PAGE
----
It has been said many times, but it bears repeating: Hank Williams was the single most important figure in postwar country music. The warmth and intelligence of his songwriting raised the bar for songcraft in what was still called "hillbilly" music, and he was the first C&W artist whose material was regularly covered by pop acts. Williams also achieved a popularity that was all but unknown for country acts at the time, and he helped to strip the lower-class stigma that was often attached to the music at the time. And most importantly, he was a gifted performer who created a body of work that was remarkable in its ability to mine emotional depth out of simple materials. In 2011, Universal Music released Icon
, an 11-song collection of the very best of Hank Williams' hits, and 2014's Icon 2
is not a sequel but an expansion of that album. The first disc features Icon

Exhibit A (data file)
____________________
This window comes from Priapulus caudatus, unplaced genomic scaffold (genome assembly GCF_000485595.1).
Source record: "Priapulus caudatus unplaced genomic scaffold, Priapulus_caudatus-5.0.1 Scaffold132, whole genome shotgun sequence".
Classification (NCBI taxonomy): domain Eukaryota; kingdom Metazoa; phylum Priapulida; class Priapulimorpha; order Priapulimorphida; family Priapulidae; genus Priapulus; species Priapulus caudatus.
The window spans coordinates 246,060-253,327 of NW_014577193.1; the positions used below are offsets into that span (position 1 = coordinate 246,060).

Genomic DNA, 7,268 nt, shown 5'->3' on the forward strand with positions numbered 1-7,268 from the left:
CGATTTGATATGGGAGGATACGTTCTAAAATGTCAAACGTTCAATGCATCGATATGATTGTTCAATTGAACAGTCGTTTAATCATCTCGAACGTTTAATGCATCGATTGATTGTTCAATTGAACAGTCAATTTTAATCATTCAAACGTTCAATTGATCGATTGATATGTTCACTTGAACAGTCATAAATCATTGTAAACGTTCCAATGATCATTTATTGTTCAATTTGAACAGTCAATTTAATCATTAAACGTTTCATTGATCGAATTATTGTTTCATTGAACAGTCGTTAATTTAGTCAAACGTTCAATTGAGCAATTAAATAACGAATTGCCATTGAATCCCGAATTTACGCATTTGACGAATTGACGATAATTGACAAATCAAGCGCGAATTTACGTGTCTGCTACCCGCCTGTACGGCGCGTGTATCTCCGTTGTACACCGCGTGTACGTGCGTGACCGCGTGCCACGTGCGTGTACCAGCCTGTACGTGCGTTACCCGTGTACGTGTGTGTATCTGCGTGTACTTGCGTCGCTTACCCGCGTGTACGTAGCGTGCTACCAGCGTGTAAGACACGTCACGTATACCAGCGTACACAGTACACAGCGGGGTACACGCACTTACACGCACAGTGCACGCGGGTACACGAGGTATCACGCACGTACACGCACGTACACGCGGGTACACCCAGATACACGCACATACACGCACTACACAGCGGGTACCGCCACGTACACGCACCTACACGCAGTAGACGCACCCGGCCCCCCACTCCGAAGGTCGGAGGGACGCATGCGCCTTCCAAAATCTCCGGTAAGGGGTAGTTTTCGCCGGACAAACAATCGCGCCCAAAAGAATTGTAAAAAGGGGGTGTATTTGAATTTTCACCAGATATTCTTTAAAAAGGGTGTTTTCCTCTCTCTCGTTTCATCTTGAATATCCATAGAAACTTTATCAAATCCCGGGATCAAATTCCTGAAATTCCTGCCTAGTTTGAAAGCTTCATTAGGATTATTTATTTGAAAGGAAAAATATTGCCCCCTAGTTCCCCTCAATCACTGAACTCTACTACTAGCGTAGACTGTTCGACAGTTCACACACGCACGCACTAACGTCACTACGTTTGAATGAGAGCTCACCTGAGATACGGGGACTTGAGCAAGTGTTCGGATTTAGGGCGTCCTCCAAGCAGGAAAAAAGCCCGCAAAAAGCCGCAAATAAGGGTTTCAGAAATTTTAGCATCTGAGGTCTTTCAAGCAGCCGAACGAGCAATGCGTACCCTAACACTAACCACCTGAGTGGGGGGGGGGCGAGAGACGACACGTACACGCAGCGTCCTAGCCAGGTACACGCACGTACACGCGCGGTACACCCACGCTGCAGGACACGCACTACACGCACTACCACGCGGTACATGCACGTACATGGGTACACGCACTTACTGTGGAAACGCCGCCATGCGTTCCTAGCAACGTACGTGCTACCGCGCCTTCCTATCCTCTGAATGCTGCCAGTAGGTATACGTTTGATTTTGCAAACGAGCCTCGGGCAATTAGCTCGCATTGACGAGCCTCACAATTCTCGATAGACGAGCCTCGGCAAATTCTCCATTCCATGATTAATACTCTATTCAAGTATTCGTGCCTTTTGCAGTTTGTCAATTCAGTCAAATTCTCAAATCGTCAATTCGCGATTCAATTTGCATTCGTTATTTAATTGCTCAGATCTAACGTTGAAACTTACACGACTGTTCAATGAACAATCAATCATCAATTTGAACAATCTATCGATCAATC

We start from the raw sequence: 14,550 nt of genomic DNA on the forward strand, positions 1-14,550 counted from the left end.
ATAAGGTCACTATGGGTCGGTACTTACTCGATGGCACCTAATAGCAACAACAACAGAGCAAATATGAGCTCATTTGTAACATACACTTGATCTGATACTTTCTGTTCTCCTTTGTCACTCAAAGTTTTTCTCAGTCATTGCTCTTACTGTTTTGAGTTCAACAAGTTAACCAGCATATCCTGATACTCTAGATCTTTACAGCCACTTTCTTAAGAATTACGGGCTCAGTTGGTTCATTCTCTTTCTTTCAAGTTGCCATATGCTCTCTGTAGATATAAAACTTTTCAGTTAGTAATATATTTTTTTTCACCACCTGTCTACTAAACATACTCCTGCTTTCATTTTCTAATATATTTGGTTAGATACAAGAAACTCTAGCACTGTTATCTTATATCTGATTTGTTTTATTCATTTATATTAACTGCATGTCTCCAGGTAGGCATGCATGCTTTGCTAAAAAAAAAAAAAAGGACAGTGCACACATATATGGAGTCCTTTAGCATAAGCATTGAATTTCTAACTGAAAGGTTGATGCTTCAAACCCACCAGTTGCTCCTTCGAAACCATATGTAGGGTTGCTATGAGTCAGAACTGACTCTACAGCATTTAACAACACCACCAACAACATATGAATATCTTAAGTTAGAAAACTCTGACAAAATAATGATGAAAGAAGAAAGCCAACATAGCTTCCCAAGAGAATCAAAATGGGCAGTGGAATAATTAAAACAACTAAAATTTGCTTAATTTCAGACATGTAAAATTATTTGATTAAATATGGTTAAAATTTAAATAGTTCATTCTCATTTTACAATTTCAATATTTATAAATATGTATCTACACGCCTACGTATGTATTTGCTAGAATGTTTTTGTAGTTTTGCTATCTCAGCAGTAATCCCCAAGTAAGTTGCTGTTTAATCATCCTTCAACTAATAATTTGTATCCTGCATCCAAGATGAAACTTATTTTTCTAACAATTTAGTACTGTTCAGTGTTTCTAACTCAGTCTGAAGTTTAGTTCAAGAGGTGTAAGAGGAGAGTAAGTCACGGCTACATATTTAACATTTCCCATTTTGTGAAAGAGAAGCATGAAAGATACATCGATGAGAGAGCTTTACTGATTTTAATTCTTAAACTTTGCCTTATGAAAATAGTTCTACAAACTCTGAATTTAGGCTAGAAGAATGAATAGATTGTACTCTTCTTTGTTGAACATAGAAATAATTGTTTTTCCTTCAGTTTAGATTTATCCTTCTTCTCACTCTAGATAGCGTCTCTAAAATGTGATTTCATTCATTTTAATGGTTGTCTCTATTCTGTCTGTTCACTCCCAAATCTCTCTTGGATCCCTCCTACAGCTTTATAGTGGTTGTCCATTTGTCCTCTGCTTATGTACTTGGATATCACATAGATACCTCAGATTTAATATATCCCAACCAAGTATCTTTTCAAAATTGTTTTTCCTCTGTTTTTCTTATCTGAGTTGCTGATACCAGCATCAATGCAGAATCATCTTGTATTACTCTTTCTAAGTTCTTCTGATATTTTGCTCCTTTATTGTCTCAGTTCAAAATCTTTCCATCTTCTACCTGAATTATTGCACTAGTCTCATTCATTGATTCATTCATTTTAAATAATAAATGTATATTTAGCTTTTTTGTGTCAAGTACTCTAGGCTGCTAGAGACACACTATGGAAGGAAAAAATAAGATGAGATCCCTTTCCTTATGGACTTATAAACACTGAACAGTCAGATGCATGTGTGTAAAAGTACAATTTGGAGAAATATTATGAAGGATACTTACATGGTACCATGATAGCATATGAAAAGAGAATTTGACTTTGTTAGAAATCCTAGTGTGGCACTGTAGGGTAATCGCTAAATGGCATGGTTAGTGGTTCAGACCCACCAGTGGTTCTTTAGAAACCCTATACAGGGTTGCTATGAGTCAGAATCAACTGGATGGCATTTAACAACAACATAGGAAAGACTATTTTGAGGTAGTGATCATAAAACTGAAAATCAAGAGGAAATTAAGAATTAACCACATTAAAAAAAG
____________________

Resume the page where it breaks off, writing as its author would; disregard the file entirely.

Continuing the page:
in full, while the second includes another 11 songs that will be familiar to his many fans. The 22 songs included in this set are as good as anything Williams recorded in his too-short career, and while one could quibble endlessly about what is left out (especially since the material here could readily fit on one CD), what's here is masterful, and covers the many moods of this remarkable songwriter -- heartsick ("Your Cheatin' Heart"), yearning ("A Mansion on the Hill"), worshipful ("I Saw the Light"), cocky ("Why Don't You Love Me [Like You Used to Do]"), raucous ("Honky Tonkin'"), and emotionally desolate ("I'm So Lonesome I Could Cry"). There are many more complete and better realized collections of Hank Williams' songs, but there isn't anything but great tunes performed beautifully on Icon 2
, and for someone looking for a compact sampler or an introduction to his hits, this is a fine value for the price.